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Car Review

The Little Car Company Ferrari Testa Rossa J review

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Published: 08 Dec 2021
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Driving

What is it like to drive?

If anyone ever tells you that electric cars can’t be fun to drive, please just show them a picture of the Testa Rossa J. 

It may only have 16bhp being sent to the rear wheels through an open differential, and it may only be able to hit a top speed of around 50mph, but trust us when we say that is plenty fast enough when you’re in something this small, this close to the ground and on such skinny Pirelli tyres. 

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The lack of weight means it gets up to speed impressively quickly, and the batteries are mounted in the nose for better weight distribution. Just try and drive it without a smile on your face, we dare you. 

Are there different driving modes?

There are, and there’s even a modern-day manettino dial to flick between them. Novice mode gives you just 1kW of power (1.3bhp) and limits the top speed to 15mph. For legal reasons, TLCC cars are for those aged 14 and above, but just in case anyone younger gets behind the wheel you can remove the manettino and lock it in Novice for a bit of peace of mind. The next step up is Comfort (5.3bhp) and then Sport (13.2bhp). Full-fat mode is Race with that 50mph top speed and a full 15.9bhp.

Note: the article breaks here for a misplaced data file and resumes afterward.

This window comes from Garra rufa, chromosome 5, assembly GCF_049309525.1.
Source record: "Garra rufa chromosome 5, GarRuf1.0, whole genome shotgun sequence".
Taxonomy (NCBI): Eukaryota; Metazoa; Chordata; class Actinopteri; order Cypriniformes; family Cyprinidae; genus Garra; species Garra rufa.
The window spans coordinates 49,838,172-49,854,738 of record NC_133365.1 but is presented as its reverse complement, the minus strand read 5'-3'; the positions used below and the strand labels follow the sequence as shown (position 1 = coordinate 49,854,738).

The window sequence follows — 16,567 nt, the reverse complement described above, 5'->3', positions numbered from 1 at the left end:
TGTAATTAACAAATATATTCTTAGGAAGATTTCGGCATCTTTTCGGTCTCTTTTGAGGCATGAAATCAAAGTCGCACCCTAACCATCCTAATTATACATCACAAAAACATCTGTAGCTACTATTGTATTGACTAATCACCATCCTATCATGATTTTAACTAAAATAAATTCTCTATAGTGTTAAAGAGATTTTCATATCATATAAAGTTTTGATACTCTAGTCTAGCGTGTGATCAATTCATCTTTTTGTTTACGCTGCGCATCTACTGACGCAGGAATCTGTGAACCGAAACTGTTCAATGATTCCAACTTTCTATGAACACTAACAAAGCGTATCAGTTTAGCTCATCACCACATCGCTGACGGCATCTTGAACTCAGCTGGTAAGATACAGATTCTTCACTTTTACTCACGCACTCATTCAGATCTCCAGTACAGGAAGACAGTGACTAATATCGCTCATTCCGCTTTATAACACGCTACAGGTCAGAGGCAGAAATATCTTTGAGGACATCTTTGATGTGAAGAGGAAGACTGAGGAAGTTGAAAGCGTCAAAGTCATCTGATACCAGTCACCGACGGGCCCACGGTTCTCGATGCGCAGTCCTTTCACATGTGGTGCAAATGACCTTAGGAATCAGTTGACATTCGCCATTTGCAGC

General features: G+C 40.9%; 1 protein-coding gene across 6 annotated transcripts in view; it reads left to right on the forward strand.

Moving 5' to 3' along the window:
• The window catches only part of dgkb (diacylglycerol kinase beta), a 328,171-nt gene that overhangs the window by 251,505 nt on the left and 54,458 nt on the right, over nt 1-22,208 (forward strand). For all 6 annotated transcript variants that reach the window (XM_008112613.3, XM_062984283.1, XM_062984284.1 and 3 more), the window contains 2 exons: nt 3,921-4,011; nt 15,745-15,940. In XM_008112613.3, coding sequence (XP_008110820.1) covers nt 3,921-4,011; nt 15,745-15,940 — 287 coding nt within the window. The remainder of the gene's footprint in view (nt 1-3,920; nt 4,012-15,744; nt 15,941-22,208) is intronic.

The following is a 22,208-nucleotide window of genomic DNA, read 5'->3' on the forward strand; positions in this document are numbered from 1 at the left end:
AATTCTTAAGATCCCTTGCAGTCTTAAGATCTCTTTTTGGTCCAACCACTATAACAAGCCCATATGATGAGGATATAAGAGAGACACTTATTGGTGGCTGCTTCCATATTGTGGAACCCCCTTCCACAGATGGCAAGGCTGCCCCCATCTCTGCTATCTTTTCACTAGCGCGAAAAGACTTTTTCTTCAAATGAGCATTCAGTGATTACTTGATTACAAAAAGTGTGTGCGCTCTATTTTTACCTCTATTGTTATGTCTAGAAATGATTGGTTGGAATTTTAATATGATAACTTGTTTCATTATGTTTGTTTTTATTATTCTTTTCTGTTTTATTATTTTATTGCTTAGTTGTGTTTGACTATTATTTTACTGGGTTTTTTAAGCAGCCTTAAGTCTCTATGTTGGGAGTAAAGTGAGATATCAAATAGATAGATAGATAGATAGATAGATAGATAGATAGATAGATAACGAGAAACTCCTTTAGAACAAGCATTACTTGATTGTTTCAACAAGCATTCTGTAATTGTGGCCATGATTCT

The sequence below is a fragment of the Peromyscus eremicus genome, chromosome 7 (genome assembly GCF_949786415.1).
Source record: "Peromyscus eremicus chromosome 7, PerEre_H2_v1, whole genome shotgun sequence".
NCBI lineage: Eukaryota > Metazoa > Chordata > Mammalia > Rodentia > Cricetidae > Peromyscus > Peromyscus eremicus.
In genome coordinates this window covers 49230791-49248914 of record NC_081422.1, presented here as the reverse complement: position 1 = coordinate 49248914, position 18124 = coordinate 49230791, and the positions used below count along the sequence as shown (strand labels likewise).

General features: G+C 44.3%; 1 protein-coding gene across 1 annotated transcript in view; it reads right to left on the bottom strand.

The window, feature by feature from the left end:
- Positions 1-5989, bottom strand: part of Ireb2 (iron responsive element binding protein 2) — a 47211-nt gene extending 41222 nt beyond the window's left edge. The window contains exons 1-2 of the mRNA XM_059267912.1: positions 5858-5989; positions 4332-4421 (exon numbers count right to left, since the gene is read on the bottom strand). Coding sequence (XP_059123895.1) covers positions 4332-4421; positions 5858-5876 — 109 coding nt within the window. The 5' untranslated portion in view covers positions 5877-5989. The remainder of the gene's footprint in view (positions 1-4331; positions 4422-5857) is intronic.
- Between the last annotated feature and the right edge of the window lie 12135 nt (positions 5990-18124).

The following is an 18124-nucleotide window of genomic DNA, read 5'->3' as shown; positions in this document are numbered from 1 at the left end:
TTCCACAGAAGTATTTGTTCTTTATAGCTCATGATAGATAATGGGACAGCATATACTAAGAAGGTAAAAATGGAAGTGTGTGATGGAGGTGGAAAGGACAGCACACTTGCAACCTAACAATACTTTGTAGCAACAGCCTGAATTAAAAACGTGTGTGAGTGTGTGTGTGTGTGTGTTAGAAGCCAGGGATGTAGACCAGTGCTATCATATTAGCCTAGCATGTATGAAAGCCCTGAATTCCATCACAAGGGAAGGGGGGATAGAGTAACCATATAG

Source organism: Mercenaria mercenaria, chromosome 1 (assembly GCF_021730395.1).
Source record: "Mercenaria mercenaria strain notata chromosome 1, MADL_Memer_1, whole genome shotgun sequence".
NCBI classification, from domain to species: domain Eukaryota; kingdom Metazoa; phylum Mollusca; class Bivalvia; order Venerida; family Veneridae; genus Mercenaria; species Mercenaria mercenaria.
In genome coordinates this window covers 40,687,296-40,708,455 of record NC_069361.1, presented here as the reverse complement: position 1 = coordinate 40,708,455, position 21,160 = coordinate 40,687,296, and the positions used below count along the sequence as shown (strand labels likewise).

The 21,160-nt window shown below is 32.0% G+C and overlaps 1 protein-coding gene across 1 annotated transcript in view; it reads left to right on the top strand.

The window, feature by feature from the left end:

We’ve driven the Testa Rossa J at Bicester Heritage’s short test track, for the majority of the time in Sport mode. It’s fantastic fun and feels properly vintage, especially in the way it tackles corners. You’ll get sore arms from sawing at the large, unassisted wooden steering wheel and there’s a real mix of both over and understeer. There’s no way you could criticise it for being uninvolving and you can quite easily get crossed up on a damp surface. 

Is it comfortable?

The circuit at Bicester is far from smooth, but the J copes remarkably well and won’t batter your back like a go-kart. Hitting a pothole mid-corner can unsettle it a little, but catching it or coping with it is all part of the fun, and it’s unlikely you’ll be going quick enough to get into trouble.

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The Ducati-sourced Brembo brakes provide absolutely mega stopping power too, although they’ll lock up if you unceremoniously stamp on them. Oh, and there’s a hydraulic handbrake for big skids. Plus TLCC was even testing a brake bias adjuster on the prototype that we drove. Very clever. 

What’s the range?

The Testa Rossa J’s battery is made up of three separate packs, all of which combine to provide a range of around 62 miles if you’re driving carefully. You won’t of course, because the beauty of the J is that it gives you the confidence to properly throw it about. Thankfully there is regenerative braking that puts a bit of charge back into the battery when you lift off, though. 

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